OER release is as much a business decision as it is a teaching and learning or academic pursuit. The JISC/HE Academy UK OER programme (2009-2012) provided funding and support for projects to release OER and to investigate a range of issues affecting educational institutions, individual teachers, learners and organisations from other sectors.
The lessons learned, approaches adopted and barriers overcome by these projects offer models and guidance to support wider release in the UK. A condition of funding was that institutions should reconsider strategy and policy documents affecting the release of open learning materials.
One interesting outcome was that institution-led projects tended towards the conclusion that OER release should be incorporated into existing strategies and policies to signal that OER release and use is an integral part of existing activities, an approach that supports ongoing sustainability and embedding into practice. Most institutions involved in the programme had to reconsider a range of existing strategies to incorporate OER release, including IPR and copyright policies, teaching, learning and assessment strategies, access and widening participation, quality assurance policies, IT strategies and marketing strategies.
However some institutions did choose to develop specific OER policies (either at institutional, faculty or departmental level) which can act as a strong signal to staff of the institutional commitment to open release of learning materials.
'Using SCOOTER as a vehicle to lead cultural changes has begun. The draft OER@DMU Policy puts many important considerations in place, and includes 'how to enable staff'.
By aligning the OER policy with DMU Strategic Vision and the University Learning, Teaching and Assessment Strategy, this gives the message that it is OK to proceed, a concern raised in staff feedback: ‘Needs encouraging with permissions given via an institutional policy.’'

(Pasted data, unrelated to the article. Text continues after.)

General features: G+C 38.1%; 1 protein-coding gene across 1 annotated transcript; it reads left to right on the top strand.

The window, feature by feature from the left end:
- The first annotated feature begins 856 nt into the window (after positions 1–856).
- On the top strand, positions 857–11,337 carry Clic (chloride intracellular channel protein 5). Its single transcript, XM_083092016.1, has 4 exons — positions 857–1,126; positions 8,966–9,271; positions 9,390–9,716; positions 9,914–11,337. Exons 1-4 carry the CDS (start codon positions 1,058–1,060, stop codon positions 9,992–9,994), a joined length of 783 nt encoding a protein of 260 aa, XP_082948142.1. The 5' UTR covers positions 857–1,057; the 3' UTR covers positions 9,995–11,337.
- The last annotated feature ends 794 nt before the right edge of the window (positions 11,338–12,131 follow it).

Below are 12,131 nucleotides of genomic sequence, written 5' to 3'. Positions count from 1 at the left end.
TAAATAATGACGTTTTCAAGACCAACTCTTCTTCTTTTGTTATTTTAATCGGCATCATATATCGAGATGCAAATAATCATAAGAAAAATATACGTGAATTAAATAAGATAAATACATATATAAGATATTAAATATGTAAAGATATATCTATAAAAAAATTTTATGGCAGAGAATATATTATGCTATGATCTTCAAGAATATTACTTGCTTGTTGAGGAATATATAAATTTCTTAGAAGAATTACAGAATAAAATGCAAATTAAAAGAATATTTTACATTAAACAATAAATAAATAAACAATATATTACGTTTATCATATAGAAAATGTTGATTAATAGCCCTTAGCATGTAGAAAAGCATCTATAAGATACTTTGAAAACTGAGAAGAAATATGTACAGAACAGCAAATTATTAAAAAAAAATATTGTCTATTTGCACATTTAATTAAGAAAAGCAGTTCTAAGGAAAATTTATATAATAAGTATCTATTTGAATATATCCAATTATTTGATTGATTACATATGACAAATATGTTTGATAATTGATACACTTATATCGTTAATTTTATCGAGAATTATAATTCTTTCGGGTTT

Work is also being undertaken to embed OER activities in the department’s five-year strategic plan and its access and widening participation strategy and, as part of this work, we will develop a departmental OER strategy statement.
Sesame final report
See also the OER Policy Registry on the Creative Commons wiki which links to policies of organisations from around the world, including the UK.
OER initiatives can raise interesting questions for institutions around where the responsibility lies within an institution for aspects relating to legal issues, risk management, accessibility and quality of open content. In many institutions this responsibility may be scattered across faculties or departments and might have to be reconsidered if an institution-wide approach is adopted. Essentially OER initiatives are about institutional change and require appropriate approaches and support to help staff adjust to changes in culture that may seem very threatening. Academic practice change was a significant focus across the three year programme.
UKOER projects invested significant energy and resource into engaging and supporting staff to consider OER release and use, with central team support emerging as an important aspect of this work. Reward and recognition (not necessarily financial) was seen as crucial so linking OER to staff development and performance review activities were also seen as important for embedding practice change. Sustainability (and embedding) was addressed in many ways as appropriate to each institutional context and included:
- Development of new staff roles and positions
- Cascading good practice through champions
- Obtaining senior management support
- Linking OER and OEP with staff digital literacy activities
- Linking OER to strategy, policy and existing processes
- Staff development activities
- Establishing and maintaining communities of practice (sometimes across institutions)
'A consideration of the time and cost of OER creation is a useful first step in addressing academic needs and these need to be balanced against the various benefits for different stakeholders.'
The OECD ‘Giving knowledge for free’ report (2007) addresses managers of higher education institutions as well as strategists and decision makers on international, national and intermediate level. It provides a comprehensive overview of OER and the challenges it poses for higher education. It examines reasons for individuals and institutions to share resources for free, and looks at copyright issues, sustainability and business models as well as policy implications.
Advice to managers of higher education institutions includes the need to have an information technology strategy which includes the way the institution will manage the opportunities and threats presented by the OER movement, and it suggests strategies to embrace the opportunities which, not surprisingly, focus significantly on supporting staff to adapt to the impending changes.